Donald Trump has been consistent in his desire to make a “deal” with Vladimir Putin since he first began campaigning for president and in his conviction that, unlike his predecessors, he can pull off a successful reset with Russia. For the past eighteen months, the various “Russiagate” investigations—and the skepticism of his secretaries of state and defense and his National Security Advisors—have constrained his ability to pursue his agenda with Russia. But, fresh from what he views as a successful summit with Kim Jong-un, his determination to meet with Putin for a bilateral summit has prevailed. They will meet in Helsinki on July 16.
Given the tense state of U.S.-Russian relations and the paucity of high-level contacts, there are strong arguments for Trump to hold a summit with Putin. However fractured the relationship, it makes sense for the world’s two nuclear superpowers to sit down together and re-establish some of the channels of communication that were cut off after Russia’s 2014 annexation of Crimea and war in southeastern Ukraine. The list of issues on which there needs to be dialogue is long: Ukraine, Syria, Iran, North Korea, terrorism and cyber interference. The Russian side would clearly also like to discuss sanctions—although since the U.S. Congress passed the CAATSA (Countering America’s Adversaries through Sanctions) Act last August, the president’s ability to lift sanctions is limited.
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What is in this summit for the two presidents? Trump would like to show that, unlike Barack Obama, he can have a productive relationship with Putin who, he has said, deserves a seat at the table on all important international decisions—which is something that Putin also believes. It is less clear what Trump seeks from Putin beyond a general agreement that the two will cooperate on the issues on the agenda for the summit: Syria, Ukraine and “bilateral relations.” For Putin, the summit means the end of the isolation that the United States sought to impose on Russia for its actions in Ukraine—although the war in the Donbas continues, with over 10,300 casualties so far. The very fact that the meeting is taking place is a vindication for Putin.
The situation in Syria is a priority. The deconfliction talks have mostly prevented direct U.S.-Russian clashes. But the battle between U.S-led forces and Russian mercenaries trying to seize an oil field in the Deir Ezzor region last February—with more than 200 Russian casualties—is a reminder of how dangerous the situation is, given the proximity of Russian and U.S.-led forces.
U.S. President Donald Trump, right, and Russia's President Vladimir Putin talk during the family photo session at the APEC Summit in Danang, Vietnam Saturday, Nov. 11, 2017.Associated Press/Jorge Silva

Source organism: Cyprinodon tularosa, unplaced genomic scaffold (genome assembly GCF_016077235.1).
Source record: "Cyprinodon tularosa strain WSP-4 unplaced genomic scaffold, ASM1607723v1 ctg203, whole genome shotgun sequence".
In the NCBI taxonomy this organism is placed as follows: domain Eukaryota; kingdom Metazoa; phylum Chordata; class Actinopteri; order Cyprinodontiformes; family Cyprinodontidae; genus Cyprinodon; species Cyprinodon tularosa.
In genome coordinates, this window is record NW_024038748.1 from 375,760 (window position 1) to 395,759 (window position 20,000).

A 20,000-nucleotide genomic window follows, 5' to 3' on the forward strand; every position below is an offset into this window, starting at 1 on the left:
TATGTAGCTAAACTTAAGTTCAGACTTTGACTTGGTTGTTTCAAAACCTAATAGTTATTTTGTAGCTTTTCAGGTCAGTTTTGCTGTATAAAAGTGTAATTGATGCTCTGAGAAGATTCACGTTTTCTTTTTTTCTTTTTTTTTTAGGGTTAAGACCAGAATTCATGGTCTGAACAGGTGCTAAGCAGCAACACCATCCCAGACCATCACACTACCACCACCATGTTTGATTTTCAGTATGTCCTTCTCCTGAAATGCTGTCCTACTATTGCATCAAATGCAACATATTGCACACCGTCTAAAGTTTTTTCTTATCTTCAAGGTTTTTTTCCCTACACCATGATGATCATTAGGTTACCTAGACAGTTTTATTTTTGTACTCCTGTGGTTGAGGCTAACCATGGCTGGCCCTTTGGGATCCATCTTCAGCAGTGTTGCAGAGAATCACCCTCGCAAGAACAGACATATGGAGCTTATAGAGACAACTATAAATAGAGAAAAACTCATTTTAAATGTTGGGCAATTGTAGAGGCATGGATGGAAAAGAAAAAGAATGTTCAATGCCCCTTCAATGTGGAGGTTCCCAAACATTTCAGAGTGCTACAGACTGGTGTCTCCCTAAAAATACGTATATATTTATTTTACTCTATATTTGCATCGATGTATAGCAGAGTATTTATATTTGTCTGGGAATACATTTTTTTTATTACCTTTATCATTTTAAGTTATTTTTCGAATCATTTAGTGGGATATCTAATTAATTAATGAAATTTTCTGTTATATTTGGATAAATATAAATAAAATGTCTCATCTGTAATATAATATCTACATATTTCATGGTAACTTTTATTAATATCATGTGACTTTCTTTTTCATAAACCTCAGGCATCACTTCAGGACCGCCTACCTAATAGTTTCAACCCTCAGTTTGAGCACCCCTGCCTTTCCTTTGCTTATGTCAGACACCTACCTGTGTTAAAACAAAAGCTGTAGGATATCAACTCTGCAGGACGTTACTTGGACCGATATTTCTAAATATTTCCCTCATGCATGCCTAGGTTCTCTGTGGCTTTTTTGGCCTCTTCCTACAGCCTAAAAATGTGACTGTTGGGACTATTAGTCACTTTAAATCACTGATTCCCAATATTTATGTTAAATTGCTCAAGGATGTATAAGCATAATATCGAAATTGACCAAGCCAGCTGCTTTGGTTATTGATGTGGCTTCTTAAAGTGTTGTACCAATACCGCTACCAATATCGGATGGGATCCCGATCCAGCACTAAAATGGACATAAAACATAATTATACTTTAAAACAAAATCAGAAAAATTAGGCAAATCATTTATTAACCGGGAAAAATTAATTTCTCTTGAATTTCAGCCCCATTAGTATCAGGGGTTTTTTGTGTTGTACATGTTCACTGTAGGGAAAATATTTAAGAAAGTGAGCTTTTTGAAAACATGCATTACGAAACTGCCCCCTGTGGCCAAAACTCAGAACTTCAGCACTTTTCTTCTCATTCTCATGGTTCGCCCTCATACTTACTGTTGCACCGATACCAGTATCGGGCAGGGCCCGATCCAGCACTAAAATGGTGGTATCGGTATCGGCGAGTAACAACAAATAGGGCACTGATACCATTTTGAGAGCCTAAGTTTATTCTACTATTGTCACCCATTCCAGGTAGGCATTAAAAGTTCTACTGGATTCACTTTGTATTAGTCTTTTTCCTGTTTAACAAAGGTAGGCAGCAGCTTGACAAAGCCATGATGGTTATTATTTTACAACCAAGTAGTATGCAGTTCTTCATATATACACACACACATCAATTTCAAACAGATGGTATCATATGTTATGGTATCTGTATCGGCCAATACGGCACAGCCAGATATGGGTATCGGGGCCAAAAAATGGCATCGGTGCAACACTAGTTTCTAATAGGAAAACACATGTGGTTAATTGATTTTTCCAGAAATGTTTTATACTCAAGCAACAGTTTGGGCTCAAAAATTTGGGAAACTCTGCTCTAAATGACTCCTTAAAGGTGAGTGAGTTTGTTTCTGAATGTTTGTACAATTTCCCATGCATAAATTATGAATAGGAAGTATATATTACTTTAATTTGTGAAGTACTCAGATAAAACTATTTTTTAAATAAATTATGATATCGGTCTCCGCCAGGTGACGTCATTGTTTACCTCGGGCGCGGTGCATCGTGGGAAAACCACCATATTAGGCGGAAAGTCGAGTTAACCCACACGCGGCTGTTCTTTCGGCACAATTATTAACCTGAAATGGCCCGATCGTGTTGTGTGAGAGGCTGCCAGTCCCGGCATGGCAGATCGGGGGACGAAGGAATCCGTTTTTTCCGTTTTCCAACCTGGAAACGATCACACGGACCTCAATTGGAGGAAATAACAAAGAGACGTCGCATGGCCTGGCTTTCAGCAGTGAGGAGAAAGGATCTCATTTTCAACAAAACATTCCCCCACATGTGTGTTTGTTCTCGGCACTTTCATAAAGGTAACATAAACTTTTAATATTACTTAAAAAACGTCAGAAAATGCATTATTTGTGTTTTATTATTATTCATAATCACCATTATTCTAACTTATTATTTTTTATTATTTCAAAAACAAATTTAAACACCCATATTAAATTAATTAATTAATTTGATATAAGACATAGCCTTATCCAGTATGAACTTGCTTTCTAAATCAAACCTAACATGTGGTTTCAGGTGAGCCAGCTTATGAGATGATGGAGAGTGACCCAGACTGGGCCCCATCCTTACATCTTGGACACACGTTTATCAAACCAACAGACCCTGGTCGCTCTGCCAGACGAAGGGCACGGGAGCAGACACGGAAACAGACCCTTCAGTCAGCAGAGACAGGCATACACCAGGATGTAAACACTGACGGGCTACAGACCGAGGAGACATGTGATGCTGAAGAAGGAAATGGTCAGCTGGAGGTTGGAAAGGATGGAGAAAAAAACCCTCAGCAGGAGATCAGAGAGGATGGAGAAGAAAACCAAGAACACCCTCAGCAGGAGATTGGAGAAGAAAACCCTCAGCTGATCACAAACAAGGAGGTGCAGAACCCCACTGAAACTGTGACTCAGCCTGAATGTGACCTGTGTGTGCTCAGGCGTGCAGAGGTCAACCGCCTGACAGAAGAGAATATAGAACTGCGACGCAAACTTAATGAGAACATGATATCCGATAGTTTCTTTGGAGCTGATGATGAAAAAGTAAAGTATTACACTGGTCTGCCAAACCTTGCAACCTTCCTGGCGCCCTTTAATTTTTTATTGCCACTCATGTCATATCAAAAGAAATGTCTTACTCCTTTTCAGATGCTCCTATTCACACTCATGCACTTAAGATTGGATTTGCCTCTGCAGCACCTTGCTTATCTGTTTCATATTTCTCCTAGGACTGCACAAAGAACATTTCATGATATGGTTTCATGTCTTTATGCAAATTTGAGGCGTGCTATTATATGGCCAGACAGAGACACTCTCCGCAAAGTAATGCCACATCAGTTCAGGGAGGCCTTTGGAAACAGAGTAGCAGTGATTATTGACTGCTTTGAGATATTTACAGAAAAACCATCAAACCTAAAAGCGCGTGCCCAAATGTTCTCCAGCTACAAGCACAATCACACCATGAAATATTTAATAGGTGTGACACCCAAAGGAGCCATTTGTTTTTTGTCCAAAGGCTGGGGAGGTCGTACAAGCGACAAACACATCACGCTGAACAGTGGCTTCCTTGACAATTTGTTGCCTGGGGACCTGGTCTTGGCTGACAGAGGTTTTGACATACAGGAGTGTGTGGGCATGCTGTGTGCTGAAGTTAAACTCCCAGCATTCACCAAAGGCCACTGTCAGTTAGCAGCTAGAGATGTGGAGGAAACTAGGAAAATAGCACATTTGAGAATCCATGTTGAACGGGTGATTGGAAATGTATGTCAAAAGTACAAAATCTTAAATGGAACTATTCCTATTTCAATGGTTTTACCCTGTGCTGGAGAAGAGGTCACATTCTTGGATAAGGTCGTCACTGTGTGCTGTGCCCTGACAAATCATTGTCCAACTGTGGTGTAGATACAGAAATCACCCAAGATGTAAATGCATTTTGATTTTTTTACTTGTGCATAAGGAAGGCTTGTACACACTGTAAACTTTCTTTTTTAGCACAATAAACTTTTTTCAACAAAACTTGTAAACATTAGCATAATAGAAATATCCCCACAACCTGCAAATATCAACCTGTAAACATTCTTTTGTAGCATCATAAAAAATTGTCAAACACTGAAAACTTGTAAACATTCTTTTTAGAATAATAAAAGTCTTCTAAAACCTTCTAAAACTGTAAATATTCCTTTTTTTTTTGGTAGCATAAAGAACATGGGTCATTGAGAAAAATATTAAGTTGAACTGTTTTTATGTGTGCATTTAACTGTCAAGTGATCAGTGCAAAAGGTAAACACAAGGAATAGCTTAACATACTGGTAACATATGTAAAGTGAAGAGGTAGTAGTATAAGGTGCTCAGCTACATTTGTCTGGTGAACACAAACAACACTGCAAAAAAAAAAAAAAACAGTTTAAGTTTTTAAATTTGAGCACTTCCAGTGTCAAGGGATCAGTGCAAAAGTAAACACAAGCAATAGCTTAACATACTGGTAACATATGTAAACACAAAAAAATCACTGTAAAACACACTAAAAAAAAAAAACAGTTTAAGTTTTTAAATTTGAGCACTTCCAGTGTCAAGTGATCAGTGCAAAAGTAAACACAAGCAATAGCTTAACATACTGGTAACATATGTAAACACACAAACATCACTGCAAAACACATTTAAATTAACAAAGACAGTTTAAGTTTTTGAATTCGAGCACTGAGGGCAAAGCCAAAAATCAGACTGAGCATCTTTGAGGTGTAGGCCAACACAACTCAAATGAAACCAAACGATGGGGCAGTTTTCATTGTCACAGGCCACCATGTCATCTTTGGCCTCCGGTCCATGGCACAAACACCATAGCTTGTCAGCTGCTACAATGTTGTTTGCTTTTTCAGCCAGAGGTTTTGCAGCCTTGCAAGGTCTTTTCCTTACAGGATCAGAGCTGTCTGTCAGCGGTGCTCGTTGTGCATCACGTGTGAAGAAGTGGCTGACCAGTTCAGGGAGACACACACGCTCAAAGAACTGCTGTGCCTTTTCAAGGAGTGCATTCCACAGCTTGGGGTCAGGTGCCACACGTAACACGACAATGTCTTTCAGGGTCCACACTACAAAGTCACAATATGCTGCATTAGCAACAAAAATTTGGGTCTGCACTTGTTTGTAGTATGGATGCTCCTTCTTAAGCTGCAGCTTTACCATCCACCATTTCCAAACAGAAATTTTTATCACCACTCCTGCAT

Iran will no doubt be a topic, both because of its role in the Syrian civil war and because of the U.S. withdrawal from the JCPOA agreement, of which Russia is also a signatory. Putin has criticized the U.S. actions, but could seek to play a role in finding a solution for the Iran issue that the United States might accept.
One area where Trump and Putin could make progress is arms control. The New START treaty limiting strategic nuclear weapons expires in 2021. Since there is little appetite on either side to negotiate a new treaty, the two presidents could agree to extend the treaty for five years by executive action, which the treaty’s provisions entitle them to do.
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Of course, the summit could also produce surprises. Trump will come to the meeting after attending a NATO meeting, which already has U.S. allies concerned both by his criticism of the alliance and by his assertion that Crimea belongs to Russia. They would like to avoid a repeat of what happened earlier this month, when Trump left a contentious G-7 summit refusing to sign the final communique, and proceeded to heap praise on Kim Jong-un. Allies worry about what might happen in the closed-door sessions in Helsinki.
The most likely outcome of the summit is that both presidents will declare it a success and agree that their officials will begin work on resolving a number of difficult issues. But, given the track record of both leaders, any prediction is made at the author’s peril.
Angela Stent is a professor at Georgetown University and the author of The Limits of Partnership: U.S-Russian Relations in the Twenty-First Century.
This article originally appeared on The National Interest
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